Up until February of 1979, homebrewing was illegal; it had been illegal since the beginning of Prohibition, back in January of 1920. Thanks to Congress and President Carter, however, a bill was passed that signed into law the repeal of the restrictions on brewing beer at home. Here are the guidelines: Adults 21 years of age and over may brew 100 gallons a year and up to 200 gallons a year for any household that has more than one adult. Homebrew is for personal use, and it is very much illegal to sell your homebrew or any other homemade alcohol; but this does not mean you can’t share it with your friends and family. Mysteriously losing track of how many batches you produce a year also helps.

There are lots of reasons why people get into homebrewing. For one, it’s much cheaper to brew your own beer. We average around $10-$12 for a five gallon batch (2 cases). You can also brew any style of beer you want ales, lagers, Lambics, Meads (honey wine), stouts and so on, or you can make up your own concoctions. It’s an art similar to cooking, so you brew to your specific tastes.

It’s also nice to have access to a stash of beer, especially on Sundays when all of the liquor stores are closed. Your friends will be begging for your fresh homebrew when they run out of beer after Saturday. You will be very popular and loved by all. Plus, there are health benefits to consuming unfiltered/bottle-conditioned beer; the brewers yeast is a great source of vitamin B.

Okay, so now you are absolutely convinced that you want to brew, but you don’t know where to start.


Reading is paramount to your success as a homebrewer. Once you understand what you are doing and how to implement the newly gained knowledge man, oh man, you will wonder why the entire world doesn’t brew, especially after you sip your very first, perfect homebrew. Bury your head in these reads to become a rock-star homebrewer:

Brew Your Own Magazine is the quintessential “how to” homebrew magazine. Full of great articles, recipes and essential beer knowledge it’s an excellent monthly read for the novice and professional brewer alike.( http://www.byo.com ).

Brewers Publications: These guys put out an awesome series of beer books, which each represent a specific style their history, profile, brewing methods, etc. They’re excellent reference points when you want to hone your skills in a certain style, and they are all authored by industry experts and brewers.

Designing Great Beers by Ray Daniels is, in our opinion, one of the best brewing books out there. This could very well be the brewers’ bible. Just go buy it.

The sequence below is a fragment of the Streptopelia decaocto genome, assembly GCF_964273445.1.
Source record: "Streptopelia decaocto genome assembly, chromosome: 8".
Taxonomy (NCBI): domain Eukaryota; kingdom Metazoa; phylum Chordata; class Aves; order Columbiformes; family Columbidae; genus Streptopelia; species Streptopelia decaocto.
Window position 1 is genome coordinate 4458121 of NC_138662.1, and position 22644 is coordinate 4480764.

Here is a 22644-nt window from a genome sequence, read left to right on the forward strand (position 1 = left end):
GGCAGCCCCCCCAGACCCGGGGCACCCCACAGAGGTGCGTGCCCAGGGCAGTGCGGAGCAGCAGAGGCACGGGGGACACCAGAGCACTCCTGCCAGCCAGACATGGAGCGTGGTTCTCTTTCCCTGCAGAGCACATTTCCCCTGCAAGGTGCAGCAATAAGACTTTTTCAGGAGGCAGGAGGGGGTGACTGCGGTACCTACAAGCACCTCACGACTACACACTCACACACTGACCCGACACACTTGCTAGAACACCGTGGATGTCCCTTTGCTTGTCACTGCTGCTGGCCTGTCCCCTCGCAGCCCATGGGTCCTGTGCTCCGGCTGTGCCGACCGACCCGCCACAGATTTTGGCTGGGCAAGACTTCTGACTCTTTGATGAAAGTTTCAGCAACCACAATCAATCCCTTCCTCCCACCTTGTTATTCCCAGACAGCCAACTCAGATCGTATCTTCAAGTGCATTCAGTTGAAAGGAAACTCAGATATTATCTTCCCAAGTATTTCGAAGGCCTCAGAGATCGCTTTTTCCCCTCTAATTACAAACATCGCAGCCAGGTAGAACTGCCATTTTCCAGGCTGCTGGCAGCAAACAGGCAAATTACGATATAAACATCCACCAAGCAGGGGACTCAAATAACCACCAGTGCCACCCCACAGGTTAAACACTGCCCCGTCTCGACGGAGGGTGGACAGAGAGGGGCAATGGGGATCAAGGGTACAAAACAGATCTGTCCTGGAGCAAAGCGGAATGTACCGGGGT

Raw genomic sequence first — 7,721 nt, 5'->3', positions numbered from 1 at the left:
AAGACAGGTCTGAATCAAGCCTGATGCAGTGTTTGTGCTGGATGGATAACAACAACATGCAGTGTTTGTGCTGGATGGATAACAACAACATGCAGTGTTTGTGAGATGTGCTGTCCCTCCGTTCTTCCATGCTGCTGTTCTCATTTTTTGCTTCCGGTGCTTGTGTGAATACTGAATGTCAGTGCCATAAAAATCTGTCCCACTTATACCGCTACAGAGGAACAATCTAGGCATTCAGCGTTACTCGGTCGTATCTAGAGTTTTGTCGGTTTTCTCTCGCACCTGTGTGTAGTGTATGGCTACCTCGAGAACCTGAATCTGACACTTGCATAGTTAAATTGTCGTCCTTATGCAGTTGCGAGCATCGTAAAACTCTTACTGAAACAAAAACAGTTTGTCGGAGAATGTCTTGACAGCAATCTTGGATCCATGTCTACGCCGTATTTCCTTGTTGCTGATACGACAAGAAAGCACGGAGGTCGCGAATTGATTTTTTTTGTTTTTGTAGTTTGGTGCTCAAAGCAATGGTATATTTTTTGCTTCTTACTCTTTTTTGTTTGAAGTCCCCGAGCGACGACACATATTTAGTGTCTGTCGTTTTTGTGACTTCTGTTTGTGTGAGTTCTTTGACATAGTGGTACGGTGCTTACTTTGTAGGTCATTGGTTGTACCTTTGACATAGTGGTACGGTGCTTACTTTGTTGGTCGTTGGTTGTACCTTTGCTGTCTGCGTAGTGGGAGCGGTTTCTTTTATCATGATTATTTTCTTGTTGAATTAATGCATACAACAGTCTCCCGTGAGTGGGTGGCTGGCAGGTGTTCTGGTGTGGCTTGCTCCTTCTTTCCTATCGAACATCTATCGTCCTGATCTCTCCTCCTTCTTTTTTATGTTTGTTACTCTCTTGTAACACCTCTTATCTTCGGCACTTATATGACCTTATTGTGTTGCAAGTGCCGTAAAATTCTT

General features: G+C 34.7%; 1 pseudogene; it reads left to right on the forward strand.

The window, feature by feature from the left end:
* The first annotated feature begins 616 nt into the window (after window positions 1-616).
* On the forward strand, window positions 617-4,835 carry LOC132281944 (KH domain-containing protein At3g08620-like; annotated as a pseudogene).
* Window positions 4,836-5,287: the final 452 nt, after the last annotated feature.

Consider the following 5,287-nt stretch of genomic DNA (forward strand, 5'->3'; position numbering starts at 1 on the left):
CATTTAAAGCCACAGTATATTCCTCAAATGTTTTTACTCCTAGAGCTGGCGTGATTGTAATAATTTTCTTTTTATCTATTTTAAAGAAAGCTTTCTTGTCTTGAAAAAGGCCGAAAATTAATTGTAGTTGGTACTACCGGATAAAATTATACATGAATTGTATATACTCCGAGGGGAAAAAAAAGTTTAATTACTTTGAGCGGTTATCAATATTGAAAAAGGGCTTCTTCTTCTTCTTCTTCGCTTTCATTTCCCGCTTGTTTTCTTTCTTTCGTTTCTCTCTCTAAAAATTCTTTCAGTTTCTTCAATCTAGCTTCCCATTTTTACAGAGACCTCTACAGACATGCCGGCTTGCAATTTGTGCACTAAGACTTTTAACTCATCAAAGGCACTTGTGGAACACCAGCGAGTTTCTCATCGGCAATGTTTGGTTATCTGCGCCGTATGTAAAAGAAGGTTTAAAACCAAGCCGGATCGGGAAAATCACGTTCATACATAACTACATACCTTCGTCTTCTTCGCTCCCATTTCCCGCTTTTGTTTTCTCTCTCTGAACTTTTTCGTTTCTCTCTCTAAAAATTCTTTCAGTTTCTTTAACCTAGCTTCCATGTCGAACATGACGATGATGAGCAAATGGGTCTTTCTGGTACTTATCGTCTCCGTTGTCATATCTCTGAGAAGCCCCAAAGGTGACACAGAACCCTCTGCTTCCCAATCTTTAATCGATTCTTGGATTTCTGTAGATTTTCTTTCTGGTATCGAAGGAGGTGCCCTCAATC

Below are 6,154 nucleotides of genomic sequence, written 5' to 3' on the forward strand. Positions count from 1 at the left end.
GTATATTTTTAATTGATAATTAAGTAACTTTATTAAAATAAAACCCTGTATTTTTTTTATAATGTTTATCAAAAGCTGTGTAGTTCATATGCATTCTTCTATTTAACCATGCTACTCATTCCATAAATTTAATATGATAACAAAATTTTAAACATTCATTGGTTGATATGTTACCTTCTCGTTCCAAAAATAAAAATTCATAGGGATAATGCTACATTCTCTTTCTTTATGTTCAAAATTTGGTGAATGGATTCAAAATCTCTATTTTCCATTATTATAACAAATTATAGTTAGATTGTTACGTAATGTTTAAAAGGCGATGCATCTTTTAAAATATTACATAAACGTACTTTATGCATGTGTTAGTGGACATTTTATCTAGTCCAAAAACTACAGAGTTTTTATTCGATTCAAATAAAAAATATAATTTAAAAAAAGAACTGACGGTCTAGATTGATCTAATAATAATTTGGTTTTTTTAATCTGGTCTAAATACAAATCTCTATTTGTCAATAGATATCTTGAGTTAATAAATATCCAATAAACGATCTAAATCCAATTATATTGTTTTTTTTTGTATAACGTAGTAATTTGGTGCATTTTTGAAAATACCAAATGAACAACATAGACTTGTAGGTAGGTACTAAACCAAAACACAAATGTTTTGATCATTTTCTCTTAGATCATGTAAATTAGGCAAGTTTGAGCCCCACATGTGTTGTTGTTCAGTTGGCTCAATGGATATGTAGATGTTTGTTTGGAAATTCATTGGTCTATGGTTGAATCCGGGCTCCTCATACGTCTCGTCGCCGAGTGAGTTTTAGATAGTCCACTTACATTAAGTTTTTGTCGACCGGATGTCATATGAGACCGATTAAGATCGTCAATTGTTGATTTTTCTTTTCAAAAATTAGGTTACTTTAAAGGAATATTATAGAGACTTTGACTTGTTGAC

The New Complete Joy of Home Brewing by Charlie Papazian, the godfather of the homebrewing revival is full of old school homebrewing techniques and information. It’s a must-read for all aspiring homebrewers and the easiest to grasp out of the lot.

Homebrew Organizations

Reading is not enough. You’ll need to be inspired by like-minded individuals. Homebrew organizations are an excellent source for this. There are many organizations out there, but here are two worth joining to lock in your rock-star homebrewer status:

The AHA (American Homebrewers Associations), a non-profit organization, was founded back in 1978 by some eccentric homebrews in Boulder, CO who wanted something more than the usual doldrums of life. It has created a new industry and helps organize homebrew clubs across the country. It also sparked a renaissance of beer knowledge and respect. There are tens of thousands of members across America — all of them being educated and educating others in the art of brewing. Some of their activities are the Sanctioned Competition Program, National Beer Judge Certification Program and Annual National Homebrewers Conference & Competition. The AHA also publishes the bi-monthly magazine Zymurgy, which is included with membership. It’s a great resource with articles written by the top homebrew gurus and includes many award winning recipes. For more info: AHA, PO Box 1679, Boulder, CO 80306-1679, 888.822.6273, http://www.beertown.org/homebrewing/index.html

Then there’s The Boston Wort Processors, Boston’s oldest homebrew club. Since 1984, this bunch has been discussing, brewing and living beer. They gather every month to share homebrew, talk beer and share homebrewing knowledge. The club also boasts an exotic collection of pure yeast strains from around the globe  available for only a buck if you’re a member! Membership is only $20 a year. For more info: http://www.wort.org

Next week we’ll discuss beer styles and ingredients to help you better understand what it takes to make your own beer.

Respect Beer.


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